Who's the fittest of them all?
As our attention turns toward the election and we think deeply about what direction we want our country to go in, we might find we need a little diversion (why else the binder tumblrs, big bird jokes and other memes?). But we at HuffPost Healthy Living have already moved past Menacing Josh Romney and turned our attention to fitness -- presidential fitness that is. And apparently we aren't the only ones: Gold's Gym actually held a tournament among 4,000 of their fans to determine the fittest president in history. Their pick? So far, George W. Bush is slightly edging Pres. Barack Obama out of the lead.
And while Bush is known for his cycling and jogging -- and Obama for his pickup basketball games and early morning training sessions, they both have a little competition from the likes of John Quincy Adams, Herbet "Hooverball" Hoover and Theodore Roosevelt, a real, actual cowboy. Along with the history lesson, it got us thinking: If these men can manage to keep a workout routine while leading the free world, surely the rest of us can let go of our excuses.
John Quincy Adams
Adams lived to the ripe old age of 80, perhaps in part due to a dedicated active lifestyle: the sixth president <a href="http://millercenter.org/president/jqadams/essays/biography/7">swam nude in the Potamac river each morning</a> and preceded dinner with a three-to-four mile walk.
Roosevelt was <a href="http://www.press.uchicago.edu/Misc/Chicago/876071.html">an <em>actual</em> cowboy.</a> The outdoorsy 26th president was so fond of nature-related activities that he trekked the Amazon and went on Safari in Africa. He also was an accomplished hunter and boxer.
Lest you think Obama is the first president to drive a ball on the White House tennis courts, Hoover did so each morning. The difference? A doctor created a whole new ballgame for Pres. Hoover called, appropriately, <a href="http://www.hooverassociation.org/newsevents/hooverball/hooverball_rules.php">Hooverball</a>. The game most resembled volleyball and involved interval training with a medicine ball.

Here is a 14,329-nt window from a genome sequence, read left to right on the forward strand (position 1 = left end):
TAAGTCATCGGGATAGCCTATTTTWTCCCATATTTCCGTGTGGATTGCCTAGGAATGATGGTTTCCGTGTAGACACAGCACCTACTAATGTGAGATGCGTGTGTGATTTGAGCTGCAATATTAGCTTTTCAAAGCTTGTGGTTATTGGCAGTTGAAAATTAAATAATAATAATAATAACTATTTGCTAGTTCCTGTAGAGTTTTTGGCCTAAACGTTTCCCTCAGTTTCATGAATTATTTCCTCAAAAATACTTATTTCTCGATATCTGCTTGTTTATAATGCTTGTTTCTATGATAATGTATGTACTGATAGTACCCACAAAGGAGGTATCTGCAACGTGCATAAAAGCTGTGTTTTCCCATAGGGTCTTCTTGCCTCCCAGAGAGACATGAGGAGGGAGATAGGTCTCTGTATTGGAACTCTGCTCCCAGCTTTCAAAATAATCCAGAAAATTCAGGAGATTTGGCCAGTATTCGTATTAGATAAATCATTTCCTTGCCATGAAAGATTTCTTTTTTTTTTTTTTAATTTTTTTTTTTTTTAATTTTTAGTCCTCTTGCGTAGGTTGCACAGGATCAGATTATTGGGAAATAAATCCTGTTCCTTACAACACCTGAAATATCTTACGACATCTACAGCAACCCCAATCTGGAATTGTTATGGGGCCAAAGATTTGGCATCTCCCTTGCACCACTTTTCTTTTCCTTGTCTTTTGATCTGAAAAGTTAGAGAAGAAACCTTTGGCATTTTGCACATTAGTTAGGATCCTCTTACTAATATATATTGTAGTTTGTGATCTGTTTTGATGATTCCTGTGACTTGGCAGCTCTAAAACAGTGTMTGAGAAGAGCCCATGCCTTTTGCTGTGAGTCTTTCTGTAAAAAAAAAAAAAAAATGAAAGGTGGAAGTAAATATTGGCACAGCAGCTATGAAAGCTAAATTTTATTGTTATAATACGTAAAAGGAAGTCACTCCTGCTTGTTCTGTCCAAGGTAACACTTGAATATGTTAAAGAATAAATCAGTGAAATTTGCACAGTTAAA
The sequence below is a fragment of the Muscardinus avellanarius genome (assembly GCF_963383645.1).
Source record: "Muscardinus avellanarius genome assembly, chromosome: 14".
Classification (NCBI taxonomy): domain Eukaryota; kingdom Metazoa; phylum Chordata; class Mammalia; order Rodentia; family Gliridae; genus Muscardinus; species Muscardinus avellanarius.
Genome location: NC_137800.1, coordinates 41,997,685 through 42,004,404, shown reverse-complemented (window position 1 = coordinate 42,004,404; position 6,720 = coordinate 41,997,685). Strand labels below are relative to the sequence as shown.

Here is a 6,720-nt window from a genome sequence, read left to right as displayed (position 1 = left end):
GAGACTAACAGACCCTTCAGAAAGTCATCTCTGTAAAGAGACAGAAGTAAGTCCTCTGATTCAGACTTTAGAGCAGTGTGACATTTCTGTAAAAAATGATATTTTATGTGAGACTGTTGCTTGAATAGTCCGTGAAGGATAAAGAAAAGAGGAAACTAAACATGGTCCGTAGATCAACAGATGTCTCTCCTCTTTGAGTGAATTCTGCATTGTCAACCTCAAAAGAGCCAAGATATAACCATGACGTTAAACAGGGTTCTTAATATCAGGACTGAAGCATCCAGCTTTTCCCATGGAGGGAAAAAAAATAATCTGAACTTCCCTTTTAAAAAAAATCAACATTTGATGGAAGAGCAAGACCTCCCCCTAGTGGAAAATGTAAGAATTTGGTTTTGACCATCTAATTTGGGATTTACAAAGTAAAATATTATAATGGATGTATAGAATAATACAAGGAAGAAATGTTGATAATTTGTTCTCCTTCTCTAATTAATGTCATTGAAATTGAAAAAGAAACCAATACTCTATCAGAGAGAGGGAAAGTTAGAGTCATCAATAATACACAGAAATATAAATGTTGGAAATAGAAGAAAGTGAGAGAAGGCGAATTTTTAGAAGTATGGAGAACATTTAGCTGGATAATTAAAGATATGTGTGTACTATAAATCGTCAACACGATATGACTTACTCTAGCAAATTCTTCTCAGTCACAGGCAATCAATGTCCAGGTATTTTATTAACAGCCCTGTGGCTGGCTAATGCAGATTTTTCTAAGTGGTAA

Harry S. Truman
A champion of lawn sports, Truman installed the first horseshoe court on the White House lawn. Later, during a renovation, he put two <a href="http://www.whitehousemuseum.org/floor0/bowling-alley.htm">bowling lanes in the basement</a>. What's more? According to reports at the time, <a href="http://www.health.harvard.edu/newsletters/Harvard_Mens_Health_Watch/2009/August/Walking-Your-steps-to-health">he was an avid walker</a> who regularly outpaced his security team.
Ford's <a href="http://www.fordlibrarymuseum.gov/grf/fordbiop.asp">accomplished football career</a> culminated in a spot on University of Michigan's roster, but only because he turned down offers from the Green Bay Packers and Chicago Bears to pursue law school. That doesn't mean he got soft: Ford stayed fit with swimming and golf and lived to be 93.
George W. Bush
Though he was the 43rd president, Bush was the first marathon runner to enter the office. What's more, <a href="http://www.menshealth.com/fitness/celebrity-marathon-times">he managed to finish the Houston Marathon</a> in under four hours -- <a href="http://www.huffingtonpost.com/2012/09/05/paul-ryan-marathon-lie_n_1858384.html">more than VP hopeful Paul Ryan can say</a>. Bush is also an avid cyclist.
The basketball lover is as dedicated to fitness as his more outspoken wife; <a href="https://my.barackobama.com/page/event/detail/gpt3wq">exercising for 45 minutes, six days a week</a>. And that's <em>in addition</em> to the pickup basketball games he plays to bond with staff -- and to assuage his anxiety on election days.